Mortal Kombat (2021)Reviewed By Peter Sobczynski
Posted 04/23/21 09:02:07
I suppose I should probably confess upfront that I harbor no particular nostalgia towards “Mortal Kombat” in either its video game or big screen incarnations from the 1990s. Regarding the former, I no doubt threw a few quarters into it while killing time waiting for a movie to begin but only if there wasn’t a better game available in the lobby—something like “Smash TV” or that “T2” adaptation. As for the movies, I vaguely recall seeing the original 1995 film, the first game-to-screen adaptation by Paul W.S. Anderson, the only thing I really remember about it was the bizarre decision to take a game that was primarily famous for its graphic and over-the-top violence and transform it into a blandly innocuous work that strained to achieve its PG-13 rating. As for 1997’s “Mortal Kombat: Annihilation,” even I had better things to do than sit through that one and nothing that I have seen or read about it over the years has caused me to question that particular life choice for even a second. Now, after years of rumors, false starts and legal issues, a new cinematic endeavor, cunningly entitled “Mortal Kombat,” is upon and if you are looking for a review that will explore in granular detail the ways in which it fits in with the franchise and its legacy, I would gently suggest that over the next couple of days, you should be able to easily find hundreds of reviews that will perform that task more effectively than I possibly could and you should probably look to them instead.That said, while I may know little to nothing about the history of “Mortal Kombat,” I think that I have seen enough martial arts films over the years to at least be able to recognize the difference between a good one and a bad one and this one leans quite heavily in the latter direction. Yes, the film is slickly made and is certainly grisly enough to live up to its name and if that is all you require from a “Mortal Kombat” movie, then it will probably prove to be satisfying enough for you. As for myself, I cannot say that I went into it with any particularly elevated expectations but while I admire the decision to go the R-rated route instead of watering things down to a more commercially viable PG-13, it doesn’t really do much to help make the film more than what it is—an expensive version of the kind of dopey chop socky (as they used to call them back in the day) exercise that might have once played the middle of one of the kung-fu triple bills that used to play the McVickers Theatre in its waning days and only then during a slow release period.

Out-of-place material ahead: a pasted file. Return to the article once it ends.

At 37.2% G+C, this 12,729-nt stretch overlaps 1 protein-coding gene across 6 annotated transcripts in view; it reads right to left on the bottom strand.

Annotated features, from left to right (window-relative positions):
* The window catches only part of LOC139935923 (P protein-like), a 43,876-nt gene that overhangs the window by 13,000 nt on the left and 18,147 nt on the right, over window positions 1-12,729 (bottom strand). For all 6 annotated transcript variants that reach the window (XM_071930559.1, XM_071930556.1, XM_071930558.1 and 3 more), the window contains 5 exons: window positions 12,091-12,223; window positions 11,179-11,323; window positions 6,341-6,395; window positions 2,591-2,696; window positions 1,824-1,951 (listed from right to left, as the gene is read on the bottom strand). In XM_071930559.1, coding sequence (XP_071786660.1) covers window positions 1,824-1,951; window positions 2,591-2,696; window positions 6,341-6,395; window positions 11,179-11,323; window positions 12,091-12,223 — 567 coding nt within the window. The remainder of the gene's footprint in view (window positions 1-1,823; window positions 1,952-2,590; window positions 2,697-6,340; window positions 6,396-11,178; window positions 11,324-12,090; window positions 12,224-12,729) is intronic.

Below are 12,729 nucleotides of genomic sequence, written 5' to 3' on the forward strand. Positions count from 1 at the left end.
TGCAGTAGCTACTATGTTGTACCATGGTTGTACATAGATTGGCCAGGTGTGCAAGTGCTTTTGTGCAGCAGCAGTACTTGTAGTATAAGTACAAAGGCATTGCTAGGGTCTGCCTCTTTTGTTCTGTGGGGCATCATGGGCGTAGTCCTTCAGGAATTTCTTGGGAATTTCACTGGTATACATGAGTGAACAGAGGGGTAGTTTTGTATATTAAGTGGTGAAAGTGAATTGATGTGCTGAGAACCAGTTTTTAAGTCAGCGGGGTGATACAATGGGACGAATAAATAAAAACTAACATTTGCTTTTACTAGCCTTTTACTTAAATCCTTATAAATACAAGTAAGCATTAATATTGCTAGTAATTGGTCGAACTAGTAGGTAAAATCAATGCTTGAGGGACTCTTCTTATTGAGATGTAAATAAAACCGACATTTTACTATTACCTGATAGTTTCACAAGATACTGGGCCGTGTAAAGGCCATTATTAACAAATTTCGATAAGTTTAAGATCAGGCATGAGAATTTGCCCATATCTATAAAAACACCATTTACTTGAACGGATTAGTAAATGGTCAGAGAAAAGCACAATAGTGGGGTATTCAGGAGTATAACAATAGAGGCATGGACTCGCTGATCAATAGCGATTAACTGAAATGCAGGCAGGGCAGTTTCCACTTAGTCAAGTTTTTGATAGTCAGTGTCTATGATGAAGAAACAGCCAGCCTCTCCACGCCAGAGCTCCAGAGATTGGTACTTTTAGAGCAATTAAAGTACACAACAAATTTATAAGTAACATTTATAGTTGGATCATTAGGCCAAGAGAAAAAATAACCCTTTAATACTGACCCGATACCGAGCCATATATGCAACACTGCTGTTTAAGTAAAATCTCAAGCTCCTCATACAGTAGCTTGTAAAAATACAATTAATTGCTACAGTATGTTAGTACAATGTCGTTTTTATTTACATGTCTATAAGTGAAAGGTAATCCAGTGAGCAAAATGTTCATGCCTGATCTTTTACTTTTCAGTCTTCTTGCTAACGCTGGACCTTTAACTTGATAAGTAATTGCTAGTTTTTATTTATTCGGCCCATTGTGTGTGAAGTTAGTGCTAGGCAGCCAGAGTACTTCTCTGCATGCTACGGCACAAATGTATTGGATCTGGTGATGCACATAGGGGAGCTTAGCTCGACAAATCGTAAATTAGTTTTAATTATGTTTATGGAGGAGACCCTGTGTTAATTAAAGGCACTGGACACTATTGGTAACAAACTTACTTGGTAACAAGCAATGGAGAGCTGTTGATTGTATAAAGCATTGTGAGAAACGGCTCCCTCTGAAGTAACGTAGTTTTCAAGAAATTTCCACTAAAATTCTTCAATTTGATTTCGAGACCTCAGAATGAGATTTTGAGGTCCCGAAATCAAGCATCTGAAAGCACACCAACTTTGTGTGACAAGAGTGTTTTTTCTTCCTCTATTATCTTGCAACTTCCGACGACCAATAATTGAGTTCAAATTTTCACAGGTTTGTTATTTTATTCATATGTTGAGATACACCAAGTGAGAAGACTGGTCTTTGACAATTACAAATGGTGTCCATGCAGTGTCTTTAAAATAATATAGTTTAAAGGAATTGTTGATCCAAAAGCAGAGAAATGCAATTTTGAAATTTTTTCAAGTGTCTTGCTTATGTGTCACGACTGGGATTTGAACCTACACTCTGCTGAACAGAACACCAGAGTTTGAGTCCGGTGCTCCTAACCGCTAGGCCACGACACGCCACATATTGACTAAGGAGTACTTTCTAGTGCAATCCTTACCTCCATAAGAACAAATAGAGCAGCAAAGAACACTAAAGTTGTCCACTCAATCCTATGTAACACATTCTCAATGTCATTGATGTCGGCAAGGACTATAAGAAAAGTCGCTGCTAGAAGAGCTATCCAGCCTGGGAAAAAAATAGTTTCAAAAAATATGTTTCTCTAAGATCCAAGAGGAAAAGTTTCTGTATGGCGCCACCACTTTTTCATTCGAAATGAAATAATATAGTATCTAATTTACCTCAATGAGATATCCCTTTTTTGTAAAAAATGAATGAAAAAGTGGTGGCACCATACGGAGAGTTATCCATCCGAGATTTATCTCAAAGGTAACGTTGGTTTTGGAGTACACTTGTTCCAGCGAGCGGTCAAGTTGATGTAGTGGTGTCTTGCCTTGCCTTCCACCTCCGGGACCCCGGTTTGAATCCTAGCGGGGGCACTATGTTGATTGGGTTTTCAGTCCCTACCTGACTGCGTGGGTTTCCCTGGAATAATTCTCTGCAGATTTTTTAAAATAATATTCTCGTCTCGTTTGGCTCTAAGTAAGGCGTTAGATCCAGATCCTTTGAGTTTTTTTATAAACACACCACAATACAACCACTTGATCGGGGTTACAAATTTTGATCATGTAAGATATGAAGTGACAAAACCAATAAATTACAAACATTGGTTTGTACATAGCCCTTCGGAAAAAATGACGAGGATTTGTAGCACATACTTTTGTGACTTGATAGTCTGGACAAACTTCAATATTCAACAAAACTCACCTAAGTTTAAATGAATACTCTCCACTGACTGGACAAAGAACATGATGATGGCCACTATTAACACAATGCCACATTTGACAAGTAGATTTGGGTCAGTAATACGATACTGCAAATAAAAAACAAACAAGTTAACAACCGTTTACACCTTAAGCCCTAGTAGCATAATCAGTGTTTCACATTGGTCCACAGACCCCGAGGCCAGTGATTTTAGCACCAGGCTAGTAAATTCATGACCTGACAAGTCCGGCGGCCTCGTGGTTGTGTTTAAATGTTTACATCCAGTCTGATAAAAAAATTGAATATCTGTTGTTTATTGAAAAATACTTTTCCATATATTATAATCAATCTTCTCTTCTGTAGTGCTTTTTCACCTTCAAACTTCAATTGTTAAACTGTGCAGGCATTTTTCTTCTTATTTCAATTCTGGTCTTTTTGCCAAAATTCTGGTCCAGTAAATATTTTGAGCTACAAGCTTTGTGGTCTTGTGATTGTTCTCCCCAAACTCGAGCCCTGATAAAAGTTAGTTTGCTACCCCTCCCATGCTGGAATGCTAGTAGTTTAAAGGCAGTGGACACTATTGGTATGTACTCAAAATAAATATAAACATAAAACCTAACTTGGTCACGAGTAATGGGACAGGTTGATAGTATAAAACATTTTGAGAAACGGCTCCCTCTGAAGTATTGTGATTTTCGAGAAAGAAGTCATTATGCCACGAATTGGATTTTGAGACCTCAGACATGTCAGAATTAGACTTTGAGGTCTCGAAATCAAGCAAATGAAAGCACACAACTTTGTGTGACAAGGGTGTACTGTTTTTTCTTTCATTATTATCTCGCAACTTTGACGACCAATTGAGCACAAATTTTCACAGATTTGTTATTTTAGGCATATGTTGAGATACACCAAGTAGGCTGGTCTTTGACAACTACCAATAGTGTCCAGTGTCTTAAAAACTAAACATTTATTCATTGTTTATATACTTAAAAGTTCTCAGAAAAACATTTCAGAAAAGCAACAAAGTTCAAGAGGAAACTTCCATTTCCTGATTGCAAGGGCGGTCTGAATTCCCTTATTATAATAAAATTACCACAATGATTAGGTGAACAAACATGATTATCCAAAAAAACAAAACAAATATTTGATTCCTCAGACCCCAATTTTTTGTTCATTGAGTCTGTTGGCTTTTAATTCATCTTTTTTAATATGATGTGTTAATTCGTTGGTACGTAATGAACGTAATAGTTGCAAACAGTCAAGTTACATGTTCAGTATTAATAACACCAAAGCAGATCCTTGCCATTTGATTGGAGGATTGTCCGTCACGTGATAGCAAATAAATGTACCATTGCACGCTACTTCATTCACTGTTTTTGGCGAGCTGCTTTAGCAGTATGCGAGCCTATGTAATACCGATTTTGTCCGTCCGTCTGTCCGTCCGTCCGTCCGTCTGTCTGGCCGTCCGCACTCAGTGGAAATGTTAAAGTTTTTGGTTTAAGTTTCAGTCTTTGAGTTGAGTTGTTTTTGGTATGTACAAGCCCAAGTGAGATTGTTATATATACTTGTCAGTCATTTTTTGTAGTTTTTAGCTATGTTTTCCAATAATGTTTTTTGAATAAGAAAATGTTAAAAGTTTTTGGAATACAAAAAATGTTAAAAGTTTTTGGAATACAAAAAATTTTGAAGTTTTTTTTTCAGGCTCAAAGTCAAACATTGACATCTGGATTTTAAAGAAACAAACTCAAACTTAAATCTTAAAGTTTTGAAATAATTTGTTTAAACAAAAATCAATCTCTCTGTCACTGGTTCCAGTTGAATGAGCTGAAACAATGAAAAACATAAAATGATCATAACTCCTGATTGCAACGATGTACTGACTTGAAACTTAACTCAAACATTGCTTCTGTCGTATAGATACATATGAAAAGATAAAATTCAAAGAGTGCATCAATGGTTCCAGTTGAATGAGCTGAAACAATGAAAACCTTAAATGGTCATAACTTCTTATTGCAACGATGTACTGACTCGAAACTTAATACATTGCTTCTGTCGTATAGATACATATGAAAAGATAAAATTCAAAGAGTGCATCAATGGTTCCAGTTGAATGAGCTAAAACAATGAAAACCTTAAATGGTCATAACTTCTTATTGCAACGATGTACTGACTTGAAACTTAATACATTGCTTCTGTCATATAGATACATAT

There is a lot of backstory on display here that will presumably mean something to fans of the franchise while leaving newcomers scratching their heads and wondering what the hell is going on for much of the duration. Suffice it to say, a series of inter-dimensional deathmatches between the evil jerks of Outworld, led by the soul-sucking Shang Tsung (Chin Han), and Earthrealm has not been going well for our team—with a 9-0 advantage over Earthrealm, Outworld needs only one more victory to be declared champion and therefore not just go to Disneyland but conquer it and everything else. There is hope, however—an ancient prophecy suggests that the descendants of former Earthrealm champion Hanzo Hasashi, who can be identified by a mysterious dragon marking on their bodies, could unite into a force strong enough to finally send Outworld packing. (This makes you wonder what the point of the first 9 matches was, but this is not the kind of film where you want to ask such questions.) Having previously killed Hanzo centuries earlier, Shang Tsung sends his minions out to destroy those descendants to ensure Outworld’s victory once and for all.